If you're seeing this message, it means we're having trouble loading external resources on our website.

If you're behind a web filter, please make sure that the domains *.kastatic.org and *.kasandbox.org are unblocked.

Main content
Current time:0:00Total duration:2:03

Perimeter of a shape

CCSS.Math:

Video transcript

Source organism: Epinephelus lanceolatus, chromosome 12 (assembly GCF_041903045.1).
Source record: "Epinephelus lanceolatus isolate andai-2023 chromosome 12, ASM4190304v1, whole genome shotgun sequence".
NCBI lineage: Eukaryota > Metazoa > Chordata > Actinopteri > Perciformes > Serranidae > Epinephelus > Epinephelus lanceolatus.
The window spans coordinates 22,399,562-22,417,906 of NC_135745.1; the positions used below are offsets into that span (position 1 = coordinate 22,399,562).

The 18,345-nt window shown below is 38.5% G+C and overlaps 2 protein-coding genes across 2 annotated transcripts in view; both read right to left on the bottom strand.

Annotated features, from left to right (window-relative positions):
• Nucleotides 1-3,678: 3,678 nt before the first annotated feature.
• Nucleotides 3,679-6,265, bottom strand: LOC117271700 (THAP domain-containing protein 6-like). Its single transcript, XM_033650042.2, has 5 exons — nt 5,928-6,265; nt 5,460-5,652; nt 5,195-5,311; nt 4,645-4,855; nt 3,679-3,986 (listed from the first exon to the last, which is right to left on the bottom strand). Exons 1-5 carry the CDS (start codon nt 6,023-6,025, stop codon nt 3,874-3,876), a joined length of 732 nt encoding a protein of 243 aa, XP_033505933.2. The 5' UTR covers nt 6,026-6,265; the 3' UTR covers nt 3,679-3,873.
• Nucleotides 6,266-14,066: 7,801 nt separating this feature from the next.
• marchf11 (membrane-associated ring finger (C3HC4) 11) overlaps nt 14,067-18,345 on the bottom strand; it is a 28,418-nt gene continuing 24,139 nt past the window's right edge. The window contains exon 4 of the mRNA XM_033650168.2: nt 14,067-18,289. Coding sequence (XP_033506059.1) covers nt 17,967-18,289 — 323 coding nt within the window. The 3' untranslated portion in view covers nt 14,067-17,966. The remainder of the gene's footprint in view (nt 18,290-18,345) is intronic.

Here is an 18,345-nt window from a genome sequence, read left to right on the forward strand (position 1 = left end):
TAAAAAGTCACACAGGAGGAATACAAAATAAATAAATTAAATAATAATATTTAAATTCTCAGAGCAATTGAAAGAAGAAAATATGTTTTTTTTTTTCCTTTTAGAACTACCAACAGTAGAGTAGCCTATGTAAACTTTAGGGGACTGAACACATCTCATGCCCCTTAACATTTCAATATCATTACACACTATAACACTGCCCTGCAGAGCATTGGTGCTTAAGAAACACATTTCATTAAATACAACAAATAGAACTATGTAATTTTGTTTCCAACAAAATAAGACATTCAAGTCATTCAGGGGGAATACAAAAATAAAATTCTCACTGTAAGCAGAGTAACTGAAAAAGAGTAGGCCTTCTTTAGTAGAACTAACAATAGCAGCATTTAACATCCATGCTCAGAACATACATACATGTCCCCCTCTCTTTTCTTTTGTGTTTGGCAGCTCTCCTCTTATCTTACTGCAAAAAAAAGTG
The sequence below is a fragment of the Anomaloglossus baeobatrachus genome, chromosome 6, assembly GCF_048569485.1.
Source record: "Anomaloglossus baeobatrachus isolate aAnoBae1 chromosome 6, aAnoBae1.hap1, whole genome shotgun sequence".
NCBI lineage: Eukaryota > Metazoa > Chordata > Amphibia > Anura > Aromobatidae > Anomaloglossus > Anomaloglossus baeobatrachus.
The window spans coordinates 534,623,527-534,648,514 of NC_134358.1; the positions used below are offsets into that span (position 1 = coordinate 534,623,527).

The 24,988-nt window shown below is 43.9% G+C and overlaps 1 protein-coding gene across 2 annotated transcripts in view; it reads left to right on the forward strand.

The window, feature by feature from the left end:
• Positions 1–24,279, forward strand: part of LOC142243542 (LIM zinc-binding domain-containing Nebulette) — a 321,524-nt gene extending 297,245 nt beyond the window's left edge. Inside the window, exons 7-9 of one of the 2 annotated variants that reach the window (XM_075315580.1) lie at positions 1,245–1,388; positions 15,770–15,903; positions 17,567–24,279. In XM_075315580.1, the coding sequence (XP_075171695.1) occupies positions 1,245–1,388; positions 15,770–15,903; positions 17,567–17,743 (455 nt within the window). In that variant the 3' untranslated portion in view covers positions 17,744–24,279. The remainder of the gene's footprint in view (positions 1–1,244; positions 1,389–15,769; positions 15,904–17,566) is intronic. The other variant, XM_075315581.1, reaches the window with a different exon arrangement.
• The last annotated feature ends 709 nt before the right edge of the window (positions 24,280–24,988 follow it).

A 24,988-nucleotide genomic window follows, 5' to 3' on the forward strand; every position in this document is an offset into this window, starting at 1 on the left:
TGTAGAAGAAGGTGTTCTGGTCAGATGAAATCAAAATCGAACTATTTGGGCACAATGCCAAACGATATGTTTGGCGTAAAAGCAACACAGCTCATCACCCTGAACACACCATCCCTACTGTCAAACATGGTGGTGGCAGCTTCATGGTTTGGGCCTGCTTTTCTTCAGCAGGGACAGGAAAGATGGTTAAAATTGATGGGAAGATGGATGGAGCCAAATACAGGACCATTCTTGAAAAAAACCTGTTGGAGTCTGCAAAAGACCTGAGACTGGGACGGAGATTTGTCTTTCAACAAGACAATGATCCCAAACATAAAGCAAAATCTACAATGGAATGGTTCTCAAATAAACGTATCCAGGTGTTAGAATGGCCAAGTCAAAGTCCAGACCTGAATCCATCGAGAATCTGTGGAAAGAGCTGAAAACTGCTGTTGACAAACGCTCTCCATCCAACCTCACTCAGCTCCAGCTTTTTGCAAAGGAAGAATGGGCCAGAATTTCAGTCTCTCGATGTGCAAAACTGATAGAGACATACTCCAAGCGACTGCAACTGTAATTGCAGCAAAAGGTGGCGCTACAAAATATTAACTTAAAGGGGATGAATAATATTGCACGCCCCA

what is the perimeter of the shape each square in the grid is a one by one centimeter square so all we have to do is add up the lengths of these blue segments right over here and they put it on this nice grid and each box here is one by one so we could let's say we start up here we want to make sure that we only go to where we started and we don't double count so we this perimeter is 1 2 3 4 5 6 7 8 9 10 11 12 13 14 15 16 17 18 19 20 21 22 23 24 centimeters long so it is 24 centimeters the other way we could have thought about this is you could have looked at the length of each of these sides so this is one plus two plus three plus one plus three plus one plus which is five plus two plus four plus two and you would have also gotten 24 centimeters let's do a couple more of these what is the perimeter of the square so once again it's the length of all of the segments that define the outside boundary of the square and by definition 2 square all of its sides are equal so you have four sides that are all 7 meters long so you could say 7 meters plus 7 meters plus 7 meters plus 7 meters or it's 4 times 7 meters or 28 meters 28 meters let's do one more what is the perimeter of the regular pentagon so it's a regular pentagon which means all of its sides have the same length and they give us a side of 1 the length of 1 is 2 so all the sides have length 2 so it's going to be 2 plus 2 plus 2 plus 2 plus 2 or essentially 5 2's or another way of thinking about is it's 5 times 2 which is going to be which is going to be 10 you have five sides of this Pentagon each of those sides are two units long so 2 units long times five sides is going to be 10 units